Corporate Entities – Which One Should You Use for Your Investment Property?

Corporate Entities – Which One Should You Use for Your Investment Property?


One of the decisions you’ll have to make when you start investing in real estate is whether or not you want to create a corporate entity to house your investments. There are lots of arguments for doing this, with the biggest being the protection they afford you against personal risk, as well as the tax benefits associated with them.


However, there isn’t just one type of entity available to you. There are several, and you must decide which legal structure is best-suited for you and your investment strategy.



Forming a limited liability company, or LLC, is one of the most common ways investors house their properties. Why? Because the LLC protects the property owner from lawsuits. They limit the investor’s personal liability in the event of an accident or other lawsuit-triggering situation at the property. LLCs also have pass-through taxation, which means the property owner does not have to pay business taxes. Rather, profits and losses are paid at a lower tax rate, which results in significant savings to the investor. However, LLCs aren’t all rainbows and sunshine. They cost money to set up and maintain, and it can also be difficult to obtain financing for a property that will be owned by an LLC. Plus, there’s no 100% guarantee that the LLC will protect personal assets in the event of a lawsuit – there are some instances where assets can still be seized.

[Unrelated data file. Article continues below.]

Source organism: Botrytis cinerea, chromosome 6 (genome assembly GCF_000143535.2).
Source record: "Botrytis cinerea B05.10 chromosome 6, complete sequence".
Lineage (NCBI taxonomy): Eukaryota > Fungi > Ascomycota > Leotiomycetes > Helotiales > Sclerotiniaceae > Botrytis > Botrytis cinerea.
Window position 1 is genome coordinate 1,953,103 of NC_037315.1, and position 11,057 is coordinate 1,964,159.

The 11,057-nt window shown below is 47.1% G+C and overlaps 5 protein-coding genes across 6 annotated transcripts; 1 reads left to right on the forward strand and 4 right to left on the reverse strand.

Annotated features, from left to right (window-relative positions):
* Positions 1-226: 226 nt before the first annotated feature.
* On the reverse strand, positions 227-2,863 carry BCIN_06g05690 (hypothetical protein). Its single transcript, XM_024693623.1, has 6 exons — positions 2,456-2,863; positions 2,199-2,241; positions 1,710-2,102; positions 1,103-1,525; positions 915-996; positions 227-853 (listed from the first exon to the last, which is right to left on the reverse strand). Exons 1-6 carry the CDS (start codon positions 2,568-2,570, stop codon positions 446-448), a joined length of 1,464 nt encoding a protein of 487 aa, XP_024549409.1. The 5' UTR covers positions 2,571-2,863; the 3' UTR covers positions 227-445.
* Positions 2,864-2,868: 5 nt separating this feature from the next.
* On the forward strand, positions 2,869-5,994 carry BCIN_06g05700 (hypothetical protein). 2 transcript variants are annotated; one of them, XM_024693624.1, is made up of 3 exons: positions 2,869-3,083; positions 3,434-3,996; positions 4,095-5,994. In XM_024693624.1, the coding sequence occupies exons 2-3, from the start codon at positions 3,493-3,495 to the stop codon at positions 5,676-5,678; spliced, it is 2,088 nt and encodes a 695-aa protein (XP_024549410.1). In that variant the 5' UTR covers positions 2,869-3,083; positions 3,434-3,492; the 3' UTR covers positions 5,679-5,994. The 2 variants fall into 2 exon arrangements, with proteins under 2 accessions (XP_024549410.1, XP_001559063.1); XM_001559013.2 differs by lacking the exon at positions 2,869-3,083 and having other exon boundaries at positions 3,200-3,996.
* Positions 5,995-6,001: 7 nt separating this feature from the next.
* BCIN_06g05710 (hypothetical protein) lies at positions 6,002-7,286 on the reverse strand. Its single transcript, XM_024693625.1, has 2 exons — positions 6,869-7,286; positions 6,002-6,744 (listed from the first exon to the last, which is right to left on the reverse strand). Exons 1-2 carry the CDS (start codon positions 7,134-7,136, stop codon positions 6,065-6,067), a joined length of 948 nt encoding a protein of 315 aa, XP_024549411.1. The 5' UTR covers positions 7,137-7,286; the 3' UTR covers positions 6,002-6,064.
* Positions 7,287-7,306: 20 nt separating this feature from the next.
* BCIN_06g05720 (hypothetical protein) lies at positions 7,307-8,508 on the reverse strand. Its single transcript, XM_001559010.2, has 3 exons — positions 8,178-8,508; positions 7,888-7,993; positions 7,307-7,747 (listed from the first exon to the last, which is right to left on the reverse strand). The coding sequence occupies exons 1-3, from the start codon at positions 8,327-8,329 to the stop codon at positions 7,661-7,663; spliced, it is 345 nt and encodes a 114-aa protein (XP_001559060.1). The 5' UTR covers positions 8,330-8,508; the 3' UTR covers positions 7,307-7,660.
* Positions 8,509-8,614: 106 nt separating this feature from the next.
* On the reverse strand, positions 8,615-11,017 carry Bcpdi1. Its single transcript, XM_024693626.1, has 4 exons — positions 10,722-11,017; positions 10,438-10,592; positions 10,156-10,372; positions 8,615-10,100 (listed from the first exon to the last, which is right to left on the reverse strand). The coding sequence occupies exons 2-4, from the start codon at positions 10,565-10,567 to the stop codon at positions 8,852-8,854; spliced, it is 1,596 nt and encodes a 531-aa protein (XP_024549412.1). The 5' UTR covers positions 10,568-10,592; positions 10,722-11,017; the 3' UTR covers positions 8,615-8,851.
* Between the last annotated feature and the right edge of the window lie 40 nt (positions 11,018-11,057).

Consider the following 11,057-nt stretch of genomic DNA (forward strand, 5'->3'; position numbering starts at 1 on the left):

S Corporation

Like the LLC, investors using an S Corporation also benefit from pass-through taxation. S Corps also offer liability protection so that investors’ personal assets are kept secure. The main difference between the S Corp and the LLC is in ownership and management structures. S Corps are limited to 100 shareholders, whereas LLCs can have as many people involved as desired. For the average real estate investor, this isn’t usually an issue. What can be an issue for some investors, though, is that anyone setting up an S Corp must have U.S. citizenship. Overseas investing has grown dramatically, so this is something foreign investors must be aware of. Unlike LLCs, S Corps also require certain formalities, like adoption of bylaws, issuing stock, and holding shareholder meetings.


Limited Partnership

Another option is the limited partnership. These are usually structured with a property manager or developer serving as the general partner, and investors coming into the partnership to supply capital in exchange for a share of the ownership. The major advantage for investors here is the reduced risk; they are only liable for the amount of money they contributed. Their role is also a more passive one as they are able to share in the profits/losses without playing an active, day-to-day role in the business. If an investor does decide to become more active, however, they may become a general partner, which will increase their liability.


There are a just a few of the options available to investors who don’t wish to buy property as an individual. Before opening any type of legal entity, it’s important to speak with a tax advisor to learn more about each option. A professional will be able to advise you of the legal intricacies involved with each, as well as which type will align best with your investment strategy.

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